In the Breuer's home, there was no reception. Instead, their home became the location for Shivah over the next seven days. Family members attended to only the most rudimentary of personal care requirements, mirrors in the home were covered, and simple foods were eaten. People from the community came to share their condolences, and each day, a group of at least ten congregants (called a minyan) joined with family members to say Kaddish, a prayer of praise that extols God's attributes. 

In the words of Sarah's father, Sid, "Saying Kaddish, even when it was hard to get the words out of my mouth, was what I needed to do to regain focus after Sarah's death." Sarah's mom, Rebecca added, "As these kids came to our home, they didn't exactly know what to do-but they came. And you know what? We didn't know what to do, either. Oh, we knew the rituals and the prayers but we were totally lost. The best part of sitting Shivah, though, was that we could all find our way together."

As the first week gave way to the first month, the Breuers continued daily prayers and frequent trips to their synagogue. Then, as those early months faded, Sarah's high school class began preparing for graduation, another huge emotional challenge for the Breuers. Sarah was their only child and they wanted to do something with the money they had painstakingly saved for college. With the consultation of their Rabbi, they decided nothing could better honor Sarah's memory and fulfill the Jewish requirement of doing good for others than to use the money to endow a scholarship fund for deserving seniors at Sarah's high school.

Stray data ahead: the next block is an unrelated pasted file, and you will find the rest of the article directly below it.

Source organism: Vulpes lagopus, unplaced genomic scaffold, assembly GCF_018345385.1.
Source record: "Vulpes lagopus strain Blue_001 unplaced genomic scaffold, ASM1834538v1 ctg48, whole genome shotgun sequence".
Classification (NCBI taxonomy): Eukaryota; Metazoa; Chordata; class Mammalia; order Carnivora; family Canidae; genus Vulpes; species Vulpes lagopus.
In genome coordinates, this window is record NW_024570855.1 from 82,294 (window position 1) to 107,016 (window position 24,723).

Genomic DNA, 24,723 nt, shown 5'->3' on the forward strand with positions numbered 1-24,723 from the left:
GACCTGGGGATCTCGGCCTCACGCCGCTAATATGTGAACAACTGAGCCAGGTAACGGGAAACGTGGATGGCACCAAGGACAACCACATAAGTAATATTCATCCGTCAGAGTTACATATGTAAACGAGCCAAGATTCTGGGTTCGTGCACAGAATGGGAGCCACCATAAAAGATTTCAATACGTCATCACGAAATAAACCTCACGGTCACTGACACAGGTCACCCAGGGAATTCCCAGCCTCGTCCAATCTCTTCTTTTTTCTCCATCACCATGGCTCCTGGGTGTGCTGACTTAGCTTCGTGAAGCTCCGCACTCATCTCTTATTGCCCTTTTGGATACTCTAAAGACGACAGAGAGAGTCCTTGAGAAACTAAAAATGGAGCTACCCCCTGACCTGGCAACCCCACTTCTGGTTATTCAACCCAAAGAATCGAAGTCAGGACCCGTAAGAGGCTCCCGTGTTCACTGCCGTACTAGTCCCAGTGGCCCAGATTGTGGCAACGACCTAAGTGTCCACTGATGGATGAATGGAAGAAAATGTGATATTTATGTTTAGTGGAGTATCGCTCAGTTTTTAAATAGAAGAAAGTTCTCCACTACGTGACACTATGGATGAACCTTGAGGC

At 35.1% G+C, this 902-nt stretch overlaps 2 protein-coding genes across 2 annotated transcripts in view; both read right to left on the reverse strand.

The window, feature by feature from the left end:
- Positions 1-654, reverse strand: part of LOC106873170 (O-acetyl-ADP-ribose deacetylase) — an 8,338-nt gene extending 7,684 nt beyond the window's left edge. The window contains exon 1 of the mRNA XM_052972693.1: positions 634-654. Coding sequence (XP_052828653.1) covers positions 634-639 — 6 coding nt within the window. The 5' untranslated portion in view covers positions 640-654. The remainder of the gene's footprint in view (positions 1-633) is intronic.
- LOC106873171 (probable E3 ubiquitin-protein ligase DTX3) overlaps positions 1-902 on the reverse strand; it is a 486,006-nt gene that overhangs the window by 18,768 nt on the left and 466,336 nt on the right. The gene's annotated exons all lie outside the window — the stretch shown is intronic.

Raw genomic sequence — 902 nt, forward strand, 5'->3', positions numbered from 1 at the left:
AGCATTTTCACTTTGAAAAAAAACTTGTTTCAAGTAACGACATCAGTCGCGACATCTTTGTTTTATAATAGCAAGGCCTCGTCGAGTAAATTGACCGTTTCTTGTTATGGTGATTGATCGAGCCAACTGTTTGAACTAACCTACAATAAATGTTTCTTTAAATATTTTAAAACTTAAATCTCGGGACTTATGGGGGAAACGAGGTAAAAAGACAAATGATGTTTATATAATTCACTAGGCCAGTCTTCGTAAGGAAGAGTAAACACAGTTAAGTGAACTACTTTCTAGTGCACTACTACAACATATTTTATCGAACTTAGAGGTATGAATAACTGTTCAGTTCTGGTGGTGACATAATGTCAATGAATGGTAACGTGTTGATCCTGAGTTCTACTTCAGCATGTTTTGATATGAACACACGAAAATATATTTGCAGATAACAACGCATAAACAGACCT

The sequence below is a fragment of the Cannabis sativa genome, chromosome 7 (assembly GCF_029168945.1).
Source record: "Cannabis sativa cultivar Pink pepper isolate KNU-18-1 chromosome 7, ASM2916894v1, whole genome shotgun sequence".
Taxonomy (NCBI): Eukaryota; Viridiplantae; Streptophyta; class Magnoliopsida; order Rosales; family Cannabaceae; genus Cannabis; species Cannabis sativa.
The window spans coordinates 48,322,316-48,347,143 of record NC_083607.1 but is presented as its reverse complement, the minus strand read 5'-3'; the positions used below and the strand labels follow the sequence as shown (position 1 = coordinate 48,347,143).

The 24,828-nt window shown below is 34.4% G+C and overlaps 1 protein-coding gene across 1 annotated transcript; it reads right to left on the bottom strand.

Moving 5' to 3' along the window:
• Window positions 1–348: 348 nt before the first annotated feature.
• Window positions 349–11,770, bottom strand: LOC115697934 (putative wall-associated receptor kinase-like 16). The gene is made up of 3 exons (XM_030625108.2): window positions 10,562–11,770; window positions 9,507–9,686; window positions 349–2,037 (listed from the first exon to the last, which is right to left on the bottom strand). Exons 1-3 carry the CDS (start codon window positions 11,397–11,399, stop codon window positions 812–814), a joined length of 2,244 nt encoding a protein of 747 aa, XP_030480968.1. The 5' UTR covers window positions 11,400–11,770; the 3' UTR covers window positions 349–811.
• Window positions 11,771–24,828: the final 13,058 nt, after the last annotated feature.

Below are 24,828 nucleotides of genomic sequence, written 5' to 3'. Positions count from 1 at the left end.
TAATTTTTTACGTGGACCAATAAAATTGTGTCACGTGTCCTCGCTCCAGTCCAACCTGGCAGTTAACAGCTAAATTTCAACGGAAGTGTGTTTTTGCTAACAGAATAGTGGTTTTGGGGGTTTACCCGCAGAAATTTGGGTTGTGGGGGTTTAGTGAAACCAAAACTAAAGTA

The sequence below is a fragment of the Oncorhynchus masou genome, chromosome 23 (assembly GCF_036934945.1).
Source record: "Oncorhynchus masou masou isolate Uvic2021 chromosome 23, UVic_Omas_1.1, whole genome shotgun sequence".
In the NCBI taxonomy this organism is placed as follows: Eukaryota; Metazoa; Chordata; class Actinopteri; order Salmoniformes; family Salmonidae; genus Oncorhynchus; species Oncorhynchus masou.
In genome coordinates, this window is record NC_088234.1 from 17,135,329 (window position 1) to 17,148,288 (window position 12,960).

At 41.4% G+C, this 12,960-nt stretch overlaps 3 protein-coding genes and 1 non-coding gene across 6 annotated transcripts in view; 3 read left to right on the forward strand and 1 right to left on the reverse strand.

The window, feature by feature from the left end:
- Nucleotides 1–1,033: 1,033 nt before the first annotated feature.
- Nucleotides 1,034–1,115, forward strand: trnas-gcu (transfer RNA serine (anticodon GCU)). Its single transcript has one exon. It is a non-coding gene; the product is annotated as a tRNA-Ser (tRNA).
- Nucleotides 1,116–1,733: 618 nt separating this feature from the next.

On the afternoon of commencement, the Breuer family took their place in the front of the high school auditorium. Sid and Rebecca tearfully received their daughter's posthumous diploma from the principal as the three of them embraced. And then Sid spoke haltingly of their choice to honor three students each with $ 2,500 scholarships in Sarah's memory, and to provide funds for an endowed scholarship for future years. There was not a dry eye in the house. 

The Breuer's first year of mourning drew to a close according to Jewish custom. The day before the first anniversary, family and close friends gathered at the cemetery again, this time to unveil Sarah's headstone. And as the Breuers, their family and friends left the cemetery that day, several remarked that they felt "lighter." Sarah's mother summed up the feelings of many when she wrote in her journal, "Grief isn't finished. In some ways, it never will be. But today, we've turned a corner and for the first time all year, I can start to imagine a future again."

Though the Breuer's observances are typical, there are many other nuances to Jewish mourning customs, especially in the other denominations of Judaism such as Orthodox, Reform, and Reconstructionist. To learn more, consult these resources.